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Kunta's Compensation

By Kathy Y. Wilson · September 12th, 2002 · Your Negro Tour Guide
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Cut to Kunta Kinte, Alex Haley's distant relative and icon for a generation. Kunta is making his way down Wall Street. The street and sidewalk are jammed with dark-suited, money-gittin' men and women, all yapping into cellular appendages.

Kunta's loincloth is replaced by a pinstriped, charcoal, custom-tailored Ralph Lauren suit. A raw silk necktie hangs where once a slave catcher's rope snatched at his neck. His spear is a two-way cell phone, and his watch and wedding band are platinum.

Off the backs of his foreparents, this Kunta Kinte is an Ivy League-educated, elegant and insanely successful young millionaire who doesn't go back to the 'hood much anymore.

Cut to reality: Reparations are us. Making reparation means making amends for a wrong or injury.

Since postmodern Kunta Kintes abound, isn't that reparation enough? Never.

You know how we Negroes can be. We're always in search of that leveled-off playing field.

Deadria Farmer-Paellmann, a 36-year-old former law student, found evidence during the course of research that Aetna's corporate predecessor "insured human slave owners against the loss of their human chattel." FleetBoston Financial and CSX Railroad were named with Aetna in a lawsuit filed in March on behalf of 35 million African Americans, with promises to produce 100 more "guilty" corporations.

The suit claims conspiracy, human-rights violations and unjust wealth from slavery but doesn't seek specific damages. According to CNN, it estimates that slaves performed upwards of $40 million in unpaid labor between 1790 and 1860. By today's standard, that labor comes in at $1.4 trillion.

Besides re-igniting the ever-smoldering conversation about race in America, the lawsuit comes with a promise, albeit unspoken -- that despite whether slave reparations become a cashable reality check, we all must reconsider American history, America's legacy of the payback and the manifestation of the postmodern reparation.

Reparations will make victimologists of some Negroes, apologists of others and race traitors of still more. At least the debate might, once and for all, settle the upset stomach of Negroes constantly demanding ideal weather conditions before they play. Meanwhile, all around us, other teams play on during thunderstorms.

Larger unanswered questions, however, might be whether white neglect is responsible for racial disparity and whether the involvement of whites can alter the conditions of blacks.

I don't trust the American process of righting wrongs. We all know this country has participated in the 'R' word. Without the benefit of heavy-handed debate, committees, reports or rallies, the U.S. paid off ancestors of Native Americans and Japanese Americans.

This makes me think slavery is different and that implied guilt is attached to slavery payback. As it should be.

While Japanese Americans were interned in camps, Negroes died segregated deaths in World War II. Those names don't even turn up during Black History Month.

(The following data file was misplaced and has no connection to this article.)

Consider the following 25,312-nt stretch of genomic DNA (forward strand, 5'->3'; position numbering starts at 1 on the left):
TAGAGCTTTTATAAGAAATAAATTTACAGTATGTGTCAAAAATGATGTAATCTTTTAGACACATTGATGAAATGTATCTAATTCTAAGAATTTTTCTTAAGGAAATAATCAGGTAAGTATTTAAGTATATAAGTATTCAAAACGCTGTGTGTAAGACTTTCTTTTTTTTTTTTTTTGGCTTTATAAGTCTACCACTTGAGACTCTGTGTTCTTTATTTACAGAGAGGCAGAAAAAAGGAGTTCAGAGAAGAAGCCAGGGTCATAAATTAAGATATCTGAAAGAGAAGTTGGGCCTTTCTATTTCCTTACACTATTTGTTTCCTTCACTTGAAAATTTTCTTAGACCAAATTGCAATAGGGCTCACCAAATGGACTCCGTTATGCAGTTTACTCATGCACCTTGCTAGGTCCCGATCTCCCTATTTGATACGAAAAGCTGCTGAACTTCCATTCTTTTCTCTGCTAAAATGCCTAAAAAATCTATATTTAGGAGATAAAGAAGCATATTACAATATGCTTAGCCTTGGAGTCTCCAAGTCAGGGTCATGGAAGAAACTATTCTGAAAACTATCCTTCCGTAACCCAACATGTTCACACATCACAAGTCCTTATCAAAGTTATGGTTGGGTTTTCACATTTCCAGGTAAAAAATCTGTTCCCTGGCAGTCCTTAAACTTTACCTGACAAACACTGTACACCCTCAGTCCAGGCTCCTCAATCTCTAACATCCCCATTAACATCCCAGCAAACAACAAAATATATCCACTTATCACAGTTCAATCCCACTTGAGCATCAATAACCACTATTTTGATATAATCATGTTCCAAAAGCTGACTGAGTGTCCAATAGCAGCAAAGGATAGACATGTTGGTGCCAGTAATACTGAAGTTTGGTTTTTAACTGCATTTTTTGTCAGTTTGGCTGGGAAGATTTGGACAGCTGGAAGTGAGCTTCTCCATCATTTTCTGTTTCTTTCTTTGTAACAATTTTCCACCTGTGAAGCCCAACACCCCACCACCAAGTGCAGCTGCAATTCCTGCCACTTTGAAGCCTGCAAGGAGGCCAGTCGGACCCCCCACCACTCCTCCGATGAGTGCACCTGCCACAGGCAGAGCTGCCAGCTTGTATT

Further, black illiteracy, low test scores, fatherless black households, black teen mothers and Northern black ghettos are all direct descendants of the Transatlantic slave trade. Male slaves were ripped from their families to reproduce and work. Left alone, black women learned sex as survival -- givin' it up to Massa' equaled a longer life, but making too many babies put Kizzy out of commission in his fields.

During the Great Migration, millions of Negroes arrived in urban centers fresh off farms, camps and plantations, yet they never stabilized. Uneducated and unskilled, they choked factories with cheap labor. Like spirits in the material world, slave DNA is smeared today all over cities like Chicago, Indianapolis, Detroit, New York City and Washington, D.C.

Reading for slaves was a life-and-death choice, so Negroes haven't been reading (or educated, en masse) as long as our white counterparts. There's a direct correlation between our legacy as slaves and our devaluation of education; we were taught not to learn, and it stuck.

Black and white Americans crouch today at the crossroads of a cliché. Opponents of slave reparations know Negroes have it good.

Supporters know it, too. To many, the fish-are-jumpin'-and-the-cotton-is-high status has everything to do with the mythic slave heroes who made the rows easier to hoe.

Reparations manifest in black men marrying and dating white women; black CEOs with seven-figure incomes; historically black colleges; Tiger, Venus and Serena; Condoleeza and Colin; Oprah, Michael and Magic; black panhandlers; black homeownership; black voters; Martin Luther King Jr. Day; Farrakhan, Sharpton and Jackson; and black talk radio.

I know what you're thinking. If you want FleetBoston Financial, CSX, Aetna and the others to cut a check, that list doesn't amount to a hill of black-eyed peas. And if you think paying reparations is the worst idea since the end of slavery, you're thinking Negroes need to get over it, once and for all. After all, you didn't own slaves, and I'm not a slave, right?

Don't be narrow. Truth is, Negroes do need to get over it -- the shameful, self-loathing, genocidal, sacrificial and unproductive legacy wrought by slavery.

America still eats off the meal that slaves prepared. It's food grown by slaves from dirt worked by slave hands. America is morbidly obese off that food.

Don't skip out. Pay the tab.

Kunta and his 10 million or so shipmates thank you in advance.

Hear Kathy's commentaries on National Public Radio's All Things Considered.

 
 
 
 

 

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